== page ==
Just Me and the Girls

November 26, 2010
By tlitchman GOLD, New Canaan, Connecticut
tlitchman GOLD, New Canaan, Connecticut
12 articles 0 photos 2 comments

Oh boy. Not another dance recital. Another day away from the golf course. Watching these eleven-year-old girls stomp around completely unaware of the beat, with limbs flailing and spittle flying, is nothing short of torturous. What those girls lack in talent they make up for in enthusiasm, with their maladroit rhythm and their multiple left feet.
The Irish may have perfected this form of dance with effortless grace and understated coordination, but Irish step dancing should never have left Ireland, just as I should not have left my comfortable, plush leather recliner in our living room to be here.
As I look around the quickly filling auditorium, I see my mood reflected on the faces of the other obedient fathers. The look is the one of utter boredom or dejection, the continence of a warrior when he loses a major battle with his wife, such as the one concerning attending this dance recital. This look is of universal proportions; it does not discriminate against any race, age, weight (there’s a man sitting in front of me chowing down on popcorn like there is no tomorrow), and even sexual orientation. Listening to the bickering of the gay couple three seats to my left, my mind drifts to last night’s discourse, when my wife told me about this horrid event. I was blindsided by her nonchalant manner when she rattled off the next day’s itinerary, “Honey, just letting you know, Tess has a dance recital tomorrow and you’re coming.” And so, just like that, I didn’t even have a choice in the matter.
I sigh loudly, drawing it out for a lengthy period in the hopes of invoking some pity from my wife. Several men make eye contact with me, commiserating with raised brows. At least I know I have their empathy. My wife turns and rolls her eyes at me, making me realize I had better tone it down.
The lights slowly dim, and all eyes are drawn to the stage, where a morbidly obese woman lumbers onto the stage. I find it ironic that a woman so fat that she cannot possibly even touch her toes is the head of a dance institution. I am thinking about that birdie I made last weekend as she drones on about the “esteemed traditions of this honorable institute” and “wonderful talent” (yeah right, judging from what I’ve seen at previous recitals) and whatever other palaver she finds necessary to say.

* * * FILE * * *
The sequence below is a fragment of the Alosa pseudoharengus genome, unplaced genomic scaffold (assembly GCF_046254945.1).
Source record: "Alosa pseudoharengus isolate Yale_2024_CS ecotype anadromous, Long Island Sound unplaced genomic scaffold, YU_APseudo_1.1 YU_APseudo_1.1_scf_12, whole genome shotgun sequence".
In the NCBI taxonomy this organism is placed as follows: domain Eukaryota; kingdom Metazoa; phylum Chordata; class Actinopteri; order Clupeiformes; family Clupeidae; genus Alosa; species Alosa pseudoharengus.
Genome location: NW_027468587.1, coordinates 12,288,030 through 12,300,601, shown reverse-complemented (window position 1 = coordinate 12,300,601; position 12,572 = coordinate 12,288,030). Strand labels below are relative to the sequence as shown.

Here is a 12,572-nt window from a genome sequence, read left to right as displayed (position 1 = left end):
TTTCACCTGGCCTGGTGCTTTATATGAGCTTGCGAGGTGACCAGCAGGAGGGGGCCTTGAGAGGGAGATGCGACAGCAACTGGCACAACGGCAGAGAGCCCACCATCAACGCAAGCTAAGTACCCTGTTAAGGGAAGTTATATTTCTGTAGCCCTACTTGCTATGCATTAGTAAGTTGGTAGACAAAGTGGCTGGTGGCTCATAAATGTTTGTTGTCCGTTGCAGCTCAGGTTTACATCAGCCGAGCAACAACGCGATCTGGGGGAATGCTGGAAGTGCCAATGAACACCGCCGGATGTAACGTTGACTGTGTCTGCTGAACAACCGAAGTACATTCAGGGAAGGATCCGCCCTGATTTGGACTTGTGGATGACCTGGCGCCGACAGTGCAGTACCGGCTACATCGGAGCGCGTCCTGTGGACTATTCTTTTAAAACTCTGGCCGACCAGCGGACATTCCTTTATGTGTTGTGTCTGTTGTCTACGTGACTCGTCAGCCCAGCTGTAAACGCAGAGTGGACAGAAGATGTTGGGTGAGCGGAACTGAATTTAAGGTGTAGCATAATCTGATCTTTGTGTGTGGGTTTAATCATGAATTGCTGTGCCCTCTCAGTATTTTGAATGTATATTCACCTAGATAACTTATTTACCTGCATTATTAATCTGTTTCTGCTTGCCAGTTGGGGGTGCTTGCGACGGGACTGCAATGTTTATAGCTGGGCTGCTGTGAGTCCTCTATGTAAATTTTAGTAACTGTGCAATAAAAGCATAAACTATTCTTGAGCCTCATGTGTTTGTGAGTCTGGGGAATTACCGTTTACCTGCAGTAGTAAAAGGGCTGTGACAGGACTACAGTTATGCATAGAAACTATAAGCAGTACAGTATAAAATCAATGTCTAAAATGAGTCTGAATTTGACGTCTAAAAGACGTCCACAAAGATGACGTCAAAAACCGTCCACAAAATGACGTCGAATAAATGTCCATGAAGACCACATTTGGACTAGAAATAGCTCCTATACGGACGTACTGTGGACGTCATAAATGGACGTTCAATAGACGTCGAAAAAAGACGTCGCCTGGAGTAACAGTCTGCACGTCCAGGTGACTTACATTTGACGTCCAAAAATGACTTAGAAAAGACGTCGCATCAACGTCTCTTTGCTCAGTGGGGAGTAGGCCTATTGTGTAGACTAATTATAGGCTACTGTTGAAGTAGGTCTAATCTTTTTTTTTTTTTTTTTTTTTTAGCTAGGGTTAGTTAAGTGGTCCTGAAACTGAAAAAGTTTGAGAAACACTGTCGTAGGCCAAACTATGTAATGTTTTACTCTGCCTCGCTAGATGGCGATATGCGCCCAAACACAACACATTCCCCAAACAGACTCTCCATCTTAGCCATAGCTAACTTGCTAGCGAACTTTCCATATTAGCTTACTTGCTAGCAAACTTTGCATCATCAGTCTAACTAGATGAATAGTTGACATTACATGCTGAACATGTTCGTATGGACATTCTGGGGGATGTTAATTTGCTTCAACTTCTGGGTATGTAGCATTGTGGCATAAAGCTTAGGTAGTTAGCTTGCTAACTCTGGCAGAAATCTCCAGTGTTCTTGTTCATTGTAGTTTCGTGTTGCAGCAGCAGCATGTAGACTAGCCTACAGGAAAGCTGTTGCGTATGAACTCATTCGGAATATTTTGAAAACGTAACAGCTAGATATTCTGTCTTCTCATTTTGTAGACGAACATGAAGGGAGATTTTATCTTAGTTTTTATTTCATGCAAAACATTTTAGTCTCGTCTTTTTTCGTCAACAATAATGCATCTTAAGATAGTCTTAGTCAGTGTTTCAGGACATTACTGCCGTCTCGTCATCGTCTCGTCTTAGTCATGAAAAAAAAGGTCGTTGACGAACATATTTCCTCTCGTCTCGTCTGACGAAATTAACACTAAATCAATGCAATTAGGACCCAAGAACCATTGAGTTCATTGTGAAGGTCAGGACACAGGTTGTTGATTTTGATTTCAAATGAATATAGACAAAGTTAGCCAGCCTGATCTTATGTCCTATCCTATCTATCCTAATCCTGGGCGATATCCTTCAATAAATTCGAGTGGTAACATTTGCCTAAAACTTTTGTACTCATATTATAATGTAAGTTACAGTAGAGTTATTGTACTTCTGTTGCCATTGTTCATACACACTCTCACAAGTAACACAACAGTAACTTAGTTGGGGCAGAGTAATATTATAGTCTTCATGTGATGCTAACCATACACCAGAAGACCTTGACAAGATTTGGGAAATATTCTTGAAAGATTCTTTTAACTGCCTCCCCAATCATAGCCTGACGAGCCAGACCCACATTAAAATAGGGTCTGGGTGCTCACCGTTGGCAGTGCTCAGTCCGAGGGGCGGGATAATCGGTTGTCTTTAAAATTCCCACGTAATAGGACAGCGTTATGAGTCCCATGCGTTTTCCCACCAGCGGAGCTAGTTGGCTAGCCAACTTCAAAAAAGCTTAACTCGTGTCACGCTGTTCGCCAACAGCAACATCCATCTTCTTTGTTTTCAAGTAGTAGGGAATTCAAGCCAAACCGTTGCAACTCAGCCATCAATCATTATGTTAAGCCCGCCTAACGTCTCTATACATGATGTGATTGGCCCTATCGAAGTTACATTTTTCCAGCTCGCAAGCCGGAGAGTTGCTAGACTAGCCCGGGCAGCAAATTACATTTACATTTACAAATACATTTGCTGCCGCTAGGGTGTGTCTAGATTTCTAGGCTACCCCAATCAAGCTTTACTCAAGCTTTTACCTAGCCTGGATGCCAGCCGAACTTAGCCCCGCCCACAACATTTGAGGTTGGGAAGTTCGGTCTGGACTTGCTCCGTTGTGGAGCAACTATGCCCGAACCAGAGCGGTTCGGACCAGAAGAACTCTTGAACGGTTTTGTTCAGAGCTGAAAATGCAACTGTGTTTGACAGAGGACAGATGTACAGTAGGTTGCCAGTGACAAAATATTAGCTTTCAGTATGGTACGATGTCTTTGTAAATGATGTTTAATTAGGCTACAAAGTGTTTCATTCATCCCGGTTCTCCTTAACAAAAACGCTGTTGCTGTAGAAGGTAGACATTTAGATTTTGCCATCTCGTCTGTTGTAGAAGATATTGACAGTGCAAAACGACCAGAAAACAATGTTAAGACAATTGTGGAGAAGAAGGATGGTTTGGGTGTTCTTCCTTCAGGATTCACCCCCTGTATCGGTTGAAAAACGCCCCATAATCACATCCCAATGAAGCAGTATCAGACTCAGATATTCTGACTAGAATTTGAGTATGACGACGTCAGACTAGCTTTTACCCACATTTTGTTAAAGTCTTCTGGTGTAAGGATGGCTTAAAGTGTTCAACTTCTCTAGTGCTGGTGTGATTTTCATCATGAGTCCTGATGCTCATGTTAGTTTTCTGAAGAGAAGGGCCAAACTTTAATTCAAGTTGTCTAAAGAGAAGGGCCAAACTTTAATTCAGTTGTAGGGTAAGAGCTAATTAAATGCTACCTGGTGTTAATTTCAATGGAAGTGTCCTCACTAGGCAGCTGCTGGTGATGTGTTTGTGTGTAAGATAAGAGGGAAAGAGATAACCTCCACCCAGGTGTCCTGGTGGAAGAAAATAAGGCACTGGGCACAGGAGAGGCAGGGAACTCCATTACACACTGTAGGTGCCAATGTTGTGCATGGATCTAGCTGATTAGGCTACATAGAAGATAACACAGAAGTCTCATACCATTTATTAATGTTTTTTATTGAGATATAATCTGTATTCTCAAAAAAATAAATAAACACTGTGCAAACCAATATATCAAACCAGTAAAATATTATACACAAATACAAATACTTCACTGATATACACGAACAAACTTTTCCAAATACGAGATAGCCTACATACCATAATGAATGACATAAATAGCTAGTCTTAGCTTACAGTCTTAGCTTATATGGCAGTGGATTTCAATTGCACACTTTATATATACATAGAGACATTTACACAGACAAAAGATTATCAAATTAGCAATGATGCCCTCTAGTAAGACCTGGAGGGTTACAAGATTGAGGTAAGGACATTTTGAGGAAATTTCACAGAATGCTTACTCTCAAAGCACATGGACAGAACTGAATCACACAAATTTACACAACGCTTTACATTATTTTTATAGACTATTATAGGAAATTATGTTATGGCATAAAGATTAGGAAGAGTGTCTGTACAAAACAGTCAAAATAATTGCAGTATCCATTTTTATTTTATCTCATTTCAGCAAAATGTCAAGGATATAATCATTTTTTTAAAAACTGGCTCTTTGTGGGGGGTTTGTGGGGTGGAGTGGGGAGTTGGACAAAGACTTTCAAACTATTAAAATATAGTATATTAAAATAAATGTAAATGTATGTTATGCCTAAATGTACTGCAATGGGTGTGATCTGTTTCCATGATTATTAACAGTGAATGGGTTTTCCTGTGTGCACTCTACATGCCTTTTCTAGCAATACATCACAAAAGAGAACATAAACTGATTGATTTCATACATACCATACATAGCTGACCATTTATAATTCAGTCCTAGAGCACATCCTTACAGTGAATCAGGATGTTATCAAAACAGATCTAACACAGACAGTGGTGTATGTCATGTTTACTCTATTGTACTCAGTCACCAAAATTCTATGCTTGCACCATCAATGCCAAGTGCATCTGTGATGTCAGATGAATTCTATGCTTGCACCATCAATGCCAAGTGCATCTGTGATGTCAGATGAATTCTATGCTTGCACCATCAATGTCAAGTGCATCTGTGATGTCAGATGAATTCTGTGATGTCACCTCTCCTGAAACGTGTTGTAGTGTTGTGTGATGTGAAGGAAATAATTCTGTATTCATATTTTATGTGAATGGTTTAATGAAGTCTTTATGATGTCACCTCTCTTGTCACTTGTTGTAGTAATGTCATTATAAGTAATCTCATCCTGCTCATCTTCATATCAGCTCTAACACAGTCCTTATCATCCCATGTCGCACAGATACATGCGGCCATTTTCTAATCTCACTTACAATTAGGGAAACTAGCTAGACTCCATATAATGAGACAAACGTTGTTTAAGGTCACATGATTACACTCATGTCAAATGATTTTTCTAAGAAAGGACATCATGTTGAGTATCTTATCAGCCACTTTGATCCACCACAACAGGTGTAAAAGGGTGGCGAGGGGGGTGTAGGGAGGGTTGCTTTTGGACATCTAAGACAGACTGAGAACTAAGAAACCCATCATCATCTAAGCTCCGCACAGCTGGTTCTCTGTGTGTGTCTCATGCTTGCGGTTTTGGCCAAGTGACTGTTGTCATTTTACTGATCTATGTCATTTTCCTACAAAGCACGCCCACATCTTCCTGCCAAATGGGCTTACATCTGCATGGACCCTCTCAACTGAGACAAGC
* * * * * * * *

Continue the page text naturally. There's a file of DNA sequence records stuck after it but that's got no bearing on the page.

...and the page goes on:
After about five to ten minutes of her talking about absolutely nothing, she gives us her concluding line, something along the lines of “Thank you for wasting your money on this incredibly expensive institute for your daughter who is never going to amount to anything in the world of dance anyway”, or at least that’s what I garnered from it. And with a final harrumph, she stomps back off the stage in a manner conjuring the image of an elephant.
My spirits instinctively rise as the music starts to play, but that is just a cruel ploy to trick the more hopeful and naïve fathers in the audience; we have at least another ten minutes to twiddle our thumbs and perhaps even nap before the show starts. Thunderous snores are emitting from a mountain of a man behind us. The fluorescent lighting glints off his balding crown, making me appreciative of the beautiful head of hair I have retained over the years. As I am in the midst of mentally thanking my bloodline for the very desirable hair retention genes, the auditorium grows silent in anticipation (or dread, depending on the audience member) of the coming act.
Several giggling girls walk onto the stage and assume their positions. Personally, I think they look ridiculous in their costumes. Their hair is curled into impossible spirals, with the ringlets bouncing all over the place. The hair is actually the more tame part of their get-up, however. My eyes are being assaulted by an array of colors so bright, so neon, that I’m sure NASA could spot one of these girls from outer space. These colors are exhibited in some twisted form of a peasant-style frock, complete with the ties at the front and a skirt poofed out to unimaginable extremes.
As they finish settling into their formation, I notice Tess in the front row on the left. I turn to my wife and exclaim, “Hey, that’s Tess!” I smile sheepishly when I realize how dumb that comment made me sound. And yes, another excellent eye roll is delivered by the wifey. It’s not my fault though. Usually at these recitals I have to sit through at least five other torturous and interminable performances before Tess even goes on.